Environmental Health Issues Facing Young Children in San FranciscoChildren are suffering in increasing numbers from asthma, autism, ADHD, childhood cancers and other diseases and learning, behavioral and developmental disabilities that can last for a lifetime. Exposures to toxic chemicals in consumer home products [e.g. air fresheners, cleansers, and pesticides], household furnishings and drapes, personal care products like cosmetics and clothes and more, are being linked to these diseases and disabilities. Our efforts to prevent children's exposures to toxic chemicals are especially important because children are not little adults and they are exposed to greater amounts of environmental toxins than adults. Beginning as fetuses, children are much more vulnerable to toxic chemical exposures. Their nervous, respiratory, reproductive and immune systems are just beginning to develop. They are in a dynamic state of growth, with cells multiplying and organ systems developing at a rapid rate. Young children breathe more rapidly, inhale more air, eat more food and drink more liquids in proportion to their body weight. Their metabolic rates are higher. Their system for excreting toxins is less efficient. They may retain more toxins per exposure than adults because their bodies mistakenly "think" that it is useful, e.g. lead. Children remain more vulnerable to some toxic exposures through young adulthood. Unfortunately, most government standards used for limiting exposures are based on adult exposures, and there are many questions about the scientific accuracy of these standards and whether they are protective enough even for adults. Children act like children and engage in behaviors that often expose them to environmental toxins, like mouthing toys and putting dirty hands in their mouths while crawling on dusty floors and/or rugs full of toxins. Further, indoor air is often more hazardous than outdoor air, especially for young children. The Environmental Protection Agency [EPA] recently reported that many children's bodies contain numerous environmental toxins. Recently, the Environmental Working Group went as step further when it tested babies' blood cord samples taken at birth and found up to two hundred toxic chemicals in fetuses' blood. Other biomonitoring tests reveal that many small children's bodies contain more toxins than their parents, which isn't good because adults' bodies contain numerous hazardous substances according to the studies done by the federal Centers for Disease Control, the Environmental Working Group, Commonweal and the Mt. Sinai School of Medicine in New York City. Unfortunately, mothers can pass harmful toxic chemicals to their fetuses and young children. We have to be concerned about mothers' exposures to toxins when they are fetuses and young children. Some toxins can remain in a body for a lifetime, and a lead-exposed female child can pass that toxin on to her unborn and recent born children many years after the exposure occurred. In addition, mothers and mothers-to-be can expose their fetuses and infants to toxins from current exposures to toxins in workplaces and their own homes. Unfortunately, the popular phrase "all children can learn" is not true for growing numbers of children exposed to hazards in their environment [their mothers' wombs, homes and public facilities]. Children in San Francisco's low-income, diverse communities are especially vulnerable to environmental toxins. Children in low-income minority communities are exposed to higher than average levels of environmental hazards, particularly in their homes and public facilities. San Francisco has one of the highest percentages of renters in the country [65-70 percent]. That percentage is even greater in low-income and minority communities where parents often have little control over the condition, maintenance and repair of their homes. Many low-income families live in unhealthy, over-crowded, substandard public and private housing. Most of this housing is literally painted with lead. Ninety-four percent of all homes in San Francisco were built before lead was banned from residential paint. San Francisco's percentage of pre-1950 built housing is the fourth highest in the entire country. These homes are often contaminated with a variety of other toxins, including solvents, asbestos, mold, fire retardants, formaldehyde, vinyl-laced products and pesticides. San Francisco's public facilities are similarly coated with lead paint and contain many of the same toxic chemical hazards that are in children's homes. Few city and community resources are invested in effective environmental disease prevention efforts. In addition, these same children may not be eating properly and are exposed to a number of social "toxins" that can exacerbate the affect of toxic chemical exposures on their physical and mental well-being. There are large numbers of poor children at high risk for exposures to environmental toxins in San Francisco. More than 50 percent of San Francisco's children under six live in families whose income is lower than 200 percent of the federal poverty level [$26,580 for a family of three in 2003] in one of the highest living cost areas in the country. This compares with 41 percent of children under six nationwide living below 200 percent of the poverty level. Poor families face many challenges just to survive. In addition, 40 percent of San Francisco's residents do not speak English as a first language. These families require behavioral change information in different languages and in culturally appropriate settings from people they trust. Information about preventing children's exposure to environmental hazards needs to be easily accessible for it to change their behavior. Unfortunately, that access is very limited.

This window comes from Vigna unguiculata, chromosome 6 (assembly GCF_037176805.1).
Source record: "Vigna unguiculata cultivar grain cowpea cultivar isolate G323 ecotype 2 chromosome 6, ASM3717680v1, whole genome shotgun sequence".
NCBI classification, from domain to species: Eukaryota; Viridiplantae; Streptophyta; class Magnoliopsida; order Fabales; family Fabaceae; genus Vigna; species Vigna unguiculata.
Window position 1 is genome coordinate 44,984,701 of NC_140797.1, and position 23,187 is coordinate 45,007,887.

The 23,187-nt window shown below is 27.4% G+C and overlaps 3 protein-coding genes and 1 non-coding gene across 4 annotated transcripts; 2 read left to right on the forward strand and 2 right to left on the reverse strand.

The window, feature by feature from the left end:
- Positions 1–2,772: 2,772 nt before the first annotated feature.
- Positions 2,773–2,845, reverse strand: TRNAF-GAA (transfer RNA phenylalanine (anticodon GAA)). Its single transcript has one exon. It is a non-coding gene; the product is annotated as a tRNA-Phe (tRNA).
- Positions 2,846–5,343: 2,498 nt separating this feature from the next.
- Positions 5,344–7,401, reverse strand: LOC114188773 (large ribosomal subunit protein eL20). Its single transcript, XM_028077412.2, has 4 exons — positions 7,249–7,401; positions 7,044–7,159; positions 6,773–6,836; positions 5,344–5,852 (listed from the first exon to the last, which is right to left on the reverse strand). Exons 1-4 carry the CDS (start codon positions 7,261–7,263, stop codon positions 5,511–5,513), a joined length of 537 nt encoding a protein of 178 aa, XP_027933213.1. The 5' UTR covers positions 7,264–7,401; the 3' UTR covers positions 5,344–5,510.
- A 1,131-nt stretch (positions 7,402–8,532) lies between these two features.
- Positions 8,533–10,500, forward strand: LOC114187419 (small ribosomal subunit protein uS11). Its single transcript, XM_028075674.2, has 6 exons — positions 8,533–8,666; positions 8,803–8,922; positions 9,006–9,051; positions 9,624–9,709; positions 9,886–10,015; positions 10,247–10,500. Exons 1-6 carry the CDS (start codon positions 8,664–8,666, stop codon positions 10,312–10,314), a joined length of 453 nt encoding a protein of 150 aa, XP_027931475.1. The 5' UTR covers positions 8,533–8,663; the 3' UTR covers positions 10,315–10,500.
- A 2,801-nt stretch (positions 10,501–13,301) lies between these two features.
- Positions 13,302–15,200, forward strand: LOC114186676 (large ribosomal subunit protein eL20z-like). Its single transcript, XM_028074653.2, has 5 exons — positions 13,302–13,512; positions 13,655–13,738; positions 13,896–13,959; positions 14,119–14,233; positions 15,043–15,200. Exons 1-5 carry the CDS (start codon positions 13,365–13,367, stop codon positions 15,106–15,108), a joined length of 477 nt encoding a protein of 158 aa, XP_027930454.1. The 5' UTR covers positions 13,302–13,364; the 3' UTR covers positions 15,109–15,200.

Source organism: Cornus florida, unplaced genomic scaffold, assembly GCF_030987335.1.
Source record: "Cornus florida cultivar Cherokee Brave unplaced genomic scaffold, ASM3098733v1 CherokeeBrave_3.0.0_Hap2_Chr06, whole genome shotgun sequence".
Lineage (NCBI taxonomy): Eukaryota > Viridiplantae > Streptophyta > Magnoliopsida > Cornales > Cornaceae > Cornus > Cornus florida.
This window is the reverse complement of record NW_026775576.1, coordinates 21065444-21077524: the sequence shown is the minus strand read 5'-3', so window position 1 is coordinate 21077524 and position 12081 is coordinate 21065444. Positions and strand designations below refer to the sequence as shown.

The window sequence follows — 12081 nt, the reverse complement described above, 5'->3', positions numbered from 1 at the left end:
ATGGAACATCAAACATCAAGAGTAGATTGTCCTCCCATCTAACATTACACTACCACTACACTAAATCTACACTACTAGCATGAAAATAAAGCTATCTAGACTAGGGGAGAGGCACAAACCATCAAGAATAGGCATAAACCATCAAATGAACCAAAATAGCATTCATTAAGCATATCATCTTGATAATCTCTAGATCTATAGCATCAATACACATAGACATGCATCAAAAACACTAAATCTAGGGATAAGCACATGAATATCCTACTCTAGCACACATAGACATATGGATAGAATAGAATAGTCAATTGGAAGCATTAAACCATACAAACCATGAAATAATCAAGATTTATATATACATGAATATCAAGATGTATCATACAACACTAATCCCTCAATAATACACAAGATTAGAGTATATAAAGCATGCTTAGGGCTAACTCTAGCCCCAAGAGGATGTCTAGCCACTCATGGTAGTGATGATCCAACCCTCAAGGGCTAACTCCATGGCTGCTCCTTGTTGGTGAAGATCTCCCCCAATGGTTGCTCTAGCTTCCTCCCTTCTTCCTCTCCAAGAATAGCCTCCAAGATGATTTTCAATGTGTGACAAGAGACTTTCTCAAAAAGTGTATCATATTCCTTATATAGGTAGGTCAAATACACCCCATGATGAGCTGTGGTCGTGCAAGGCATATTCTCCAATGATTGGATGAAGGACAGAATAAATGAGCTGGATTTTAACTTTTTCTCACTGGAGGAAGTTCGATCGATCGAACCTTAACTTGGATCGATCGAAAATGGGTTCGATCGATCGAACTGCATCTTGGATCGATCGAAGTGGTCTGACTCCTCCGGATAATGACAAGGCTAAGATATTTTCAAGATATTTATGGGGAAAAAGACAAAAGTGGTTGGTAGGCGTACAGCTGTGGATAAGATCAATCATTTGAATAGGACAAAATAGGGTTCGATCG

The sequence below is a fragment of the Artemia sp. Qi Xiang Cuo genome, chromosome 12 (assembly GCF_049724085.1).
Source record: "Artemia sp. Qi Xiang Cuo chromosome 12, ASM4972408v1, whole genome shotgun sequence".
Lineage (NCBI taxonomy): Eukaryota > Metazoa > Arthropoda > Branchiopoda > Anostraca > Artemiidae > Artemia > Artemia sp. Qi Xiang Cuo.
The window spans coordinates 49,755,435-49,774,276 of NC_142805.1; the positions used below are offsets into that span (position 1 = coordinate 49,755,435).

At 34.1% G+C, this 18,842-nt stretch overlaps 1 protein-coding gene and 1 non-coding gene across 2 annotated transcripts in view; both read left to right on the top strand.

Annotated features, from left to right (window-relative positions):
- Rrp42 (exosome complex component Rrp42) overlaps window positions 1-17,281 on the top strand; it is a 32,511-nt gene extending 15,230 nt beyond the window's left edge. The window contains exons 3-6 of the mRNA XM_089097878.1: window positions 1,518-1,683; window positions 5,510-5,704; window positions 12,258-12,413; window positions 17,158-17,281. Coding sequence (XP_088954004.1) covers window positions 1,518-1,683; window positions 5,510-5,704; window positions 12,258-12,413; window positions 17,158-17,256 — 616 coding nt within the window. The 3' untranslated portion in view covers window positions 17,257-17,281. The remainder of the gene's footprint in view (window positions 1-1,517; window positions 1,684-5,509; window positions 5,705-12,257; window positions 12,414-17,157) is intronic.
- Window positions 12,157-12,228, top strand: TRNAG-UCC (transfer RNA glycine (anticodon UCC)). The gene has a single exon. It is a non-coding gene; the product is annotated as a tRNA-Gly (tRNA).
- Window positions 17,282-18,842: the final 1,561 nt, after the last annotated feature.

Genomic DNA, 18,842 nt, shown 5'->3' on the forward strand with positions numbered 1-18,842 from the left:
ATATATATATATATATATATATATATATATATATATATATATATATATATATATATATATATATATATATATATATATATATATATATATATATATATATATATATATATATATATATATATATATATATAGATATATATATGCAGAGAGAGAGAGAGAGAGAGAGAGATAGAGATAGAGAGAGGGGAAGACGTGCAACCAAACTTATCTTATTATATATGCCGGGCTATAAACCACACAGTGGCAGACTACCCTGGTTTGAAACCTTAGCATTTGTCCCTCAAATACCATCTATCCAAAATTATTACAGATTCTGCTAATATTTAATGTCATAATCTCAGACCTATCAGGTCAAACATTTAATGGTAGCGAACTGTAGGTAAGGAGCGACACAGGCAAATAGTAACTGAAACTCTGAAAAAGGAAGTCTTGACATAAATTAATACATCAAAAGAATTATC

Healthy Environments=Healthy Children=Healthy Families=Healthy CommunitiesLearn more about the latest research on children's environmental health.
HCOP uses the latest research available to learn about the links between environmental hazards and children's health. You can be informed as well by visiting the following websites on children's health. We also list a number of useful sites in the healthy housing, schools, precautionary principle and helpful links sections that follow. The Institute for Children's Environmental Health [ICEH] is leading a national collaboration of learning disability advocates and researchers connected with the Collaborative for Health and the Environment. It has a substantial amount of information about children's environmental health basics on its website: http://www.iceh.org. See also the children's learning disability information collected on the Collaborative for Health and the Environments' website.http://www.healthandenvironment.org The Environmental Working Group [EWG] recently published a report on the toxins found in babies' blood cord samples. It has also issued a report on toxins found in specific adults, and it has an extensive database describing the toxins found in personal care products and health care products sold for use by infants and toddlers. http://www.ewg.org/ Environment California produced an excellent report on children's exposures to environmental hazards and the links to developmental diseases: "Growing Up Toxic: Chemical Exposures and Increases in Developmental Diseases." See also its new report on dangerous plastic toxins prevalent in newborns at : http://www.environmentcalifornia.org/envirocaliftoxics.asp?id2=13673 The federal Environmental Protection Agency has a website on the latest information about protecting children's health from environmental hazards. It includes a seminal report and updates on children's "body burdens," or the levels of toxic chemicals found in their bodies, as well as tips on how to protect children and information on potential environmental hazards. Visit the EPA - Children's Health Protection website at : http://yosemite.epa.gov/ochp/ochpweb.nsf/homepage Children's Health Environmental Coalition [CHEC] is a national non-profit organization dedicated to educating the public, specifically parents and caregivers, about environmental toxins that affect children's health. It contains several useful features including a link to an extensive database about home and personal care products containing toxic chemicals and alternatives that can be used. http://www.checnet.org/ Mt. Sinai's School of Medicine in New York City established the Center for Children's Health and the Environment (CCHE) as the nation's first academic research and policy center to examine the links between exposure to toxic pollutants and childhood illness. Its website includes powerful public health ads published in the New York Times on children's environmental health issues and cites to scientific research papers supporting the ads. http://www.childenvironment.org/index.htm The Children's Environmental Health Network [CEHN] is a national multi-disciplinary organization whose mission is to protect the fetus and the child from environmental health hazards and promote a healthy environment. The website provides information on children's environmental health issues. http://www.cehn.org/ The Pesticide Action Network North America's [PANNA] website features a Centers for Disease Control and Prevention report on the analysis of pesticide-related data in children. The report finds that children shoulder the heaviest "pesticide body burden." Click on the link below to read the details of this first-time public report. See also related information on the Californians for Pesticide Reform's website. http://www.panna.org/campaigns/docsTrespass/chemicalTrespass2004.dv.html The Alliance for Healthy Homes website contains good information on how to make housing healthy for children:http://www.aeclp.org. It was formerly known as the Alliance to Prevent Childhood Lead Poisoning. The California Air Resources Board [CARB] recently published a report to the State Legislature describing the many indoor air toxins with emphasis on children's special vulnerabilities to many of these toxins and the link between them and childhood diseases and disabilities. It stated once again that the affect of indoor air exposures on children's health can be worse than outdoor air pollution. See the final report at this web address. http://www.arb.ca.gov/research/indoor/ab1173/rpt0705-c-es.pdf See also "Helpful Links" section for additional environmental health information links.